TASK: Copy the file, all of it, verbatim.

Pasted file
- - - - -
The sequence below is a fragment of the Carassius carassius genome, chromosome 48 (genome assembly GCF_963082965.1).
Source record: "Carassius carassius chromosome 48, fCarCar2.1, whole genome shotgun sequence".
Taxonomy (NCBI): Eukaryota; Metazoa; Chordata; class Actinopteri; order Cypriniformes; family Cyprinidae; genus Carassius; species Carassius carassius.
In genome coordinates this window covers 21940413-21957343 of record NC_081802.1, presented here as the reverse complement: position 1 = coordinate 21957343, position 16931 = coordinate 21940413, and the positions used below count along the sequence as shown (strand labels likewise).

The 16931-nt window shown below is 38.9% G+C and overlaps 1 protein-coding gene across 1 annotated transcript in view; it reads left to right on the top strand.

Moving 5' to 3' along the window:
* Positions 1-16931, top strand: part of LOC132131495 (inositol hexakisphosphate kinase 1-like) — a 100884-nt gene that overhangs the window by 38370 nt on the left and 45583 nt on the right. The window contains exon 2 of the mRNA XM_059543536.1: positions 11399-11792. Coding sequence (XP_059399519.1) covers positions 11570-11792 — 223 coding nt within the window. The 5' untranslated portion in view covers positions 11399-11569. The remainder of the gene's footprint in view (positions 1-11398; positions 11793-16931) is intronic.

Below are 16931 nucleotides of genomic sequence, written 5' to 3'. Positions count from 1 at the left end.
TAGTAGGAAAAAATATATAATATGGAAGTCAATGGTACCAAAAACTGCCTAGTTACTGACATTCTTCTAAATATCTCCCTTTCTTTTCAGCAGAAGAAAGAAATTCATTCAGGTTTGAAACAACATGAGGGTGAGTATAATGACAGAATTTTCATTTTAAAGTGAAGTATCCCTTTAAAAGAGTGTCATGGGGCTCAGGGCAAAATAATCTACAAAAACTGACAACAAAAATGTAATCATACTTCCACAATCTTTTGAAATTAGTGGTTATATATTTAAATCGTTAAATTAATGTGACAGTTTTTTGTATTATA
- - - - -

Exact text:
The sequence below is a fragment of the Carassius carassius genome, chromosome 48 (genome assembly GCF_963082965.1).
Source record: "Carassius carassius chromosome 48, fCarCar2.1, whole genome shotgun sequence".
Taxonomy (NCBI): Eukaryota; Metazoa; Chordata; class Actinopteri; order Cypriniformes; family Cyprinidae; genus Carassius; species Carassius carassius.
In genome coordinates this window covers 21940413-21957343 of record NC_081802.1, presented here as the reverse complement: position 1 = coordinate 21957343, position 16931 = coordinate 21940413, and the positions used below count along the sequence as shown (strand labels likewise).

The 16931-nt window shown below is 38.9% G+C and overlaps 1 protein-coding gene across 1 annotated transcript in view; it reads left to right on the top strand.

Moving 5' to 3' along the window:
* Positions 1-16931, top strand: part of LOC132131495 (inositol hexakisphosphate kinase 1-like) — a 100884-nt gene that overhangs the window by 38370 nt on the left and 45583 nt on the right. The window contains exon 2 of the mRNA XM_059543536.1: positions 11399-11792. Coding sequence (XP_059399519.1) covers positions 11570-11792 — 223 coding nt within the window. The 5' untranslated portion in view covers positions 11399-11569. The remainder of the gene's footprint in view (positions 1-11398; positions 11793-16931) is intronic.

Below are 16931 nucleotides of genomic sequence, written 5' to 3'. Positions count from 1 at the left end.
TAGTAGGAAAAAATATATAATATGGAAGTCAATGGTACCAAAAACTGCCTAGTTACTGACATTCTTCTAAATATCTCCCTTTCTTTTCAGCAGAAGAAAGAAATTCATTCAGGTTTGAAACAACATGAGGGTGAGTATAATGACAGAATTTTCATTTTAAAGTGAAGTATCCCTTTAAAAGAGTGTCATGGGGCTCAGGGCAAAATAATCTACAAAAACTGACAACAAAAATGTAATCATACTTCCACAATCTTTTGAAATTAGTGGTTATATATTTAAATCGTTAAATTAATGTGACAGTTTTTTGTATTATA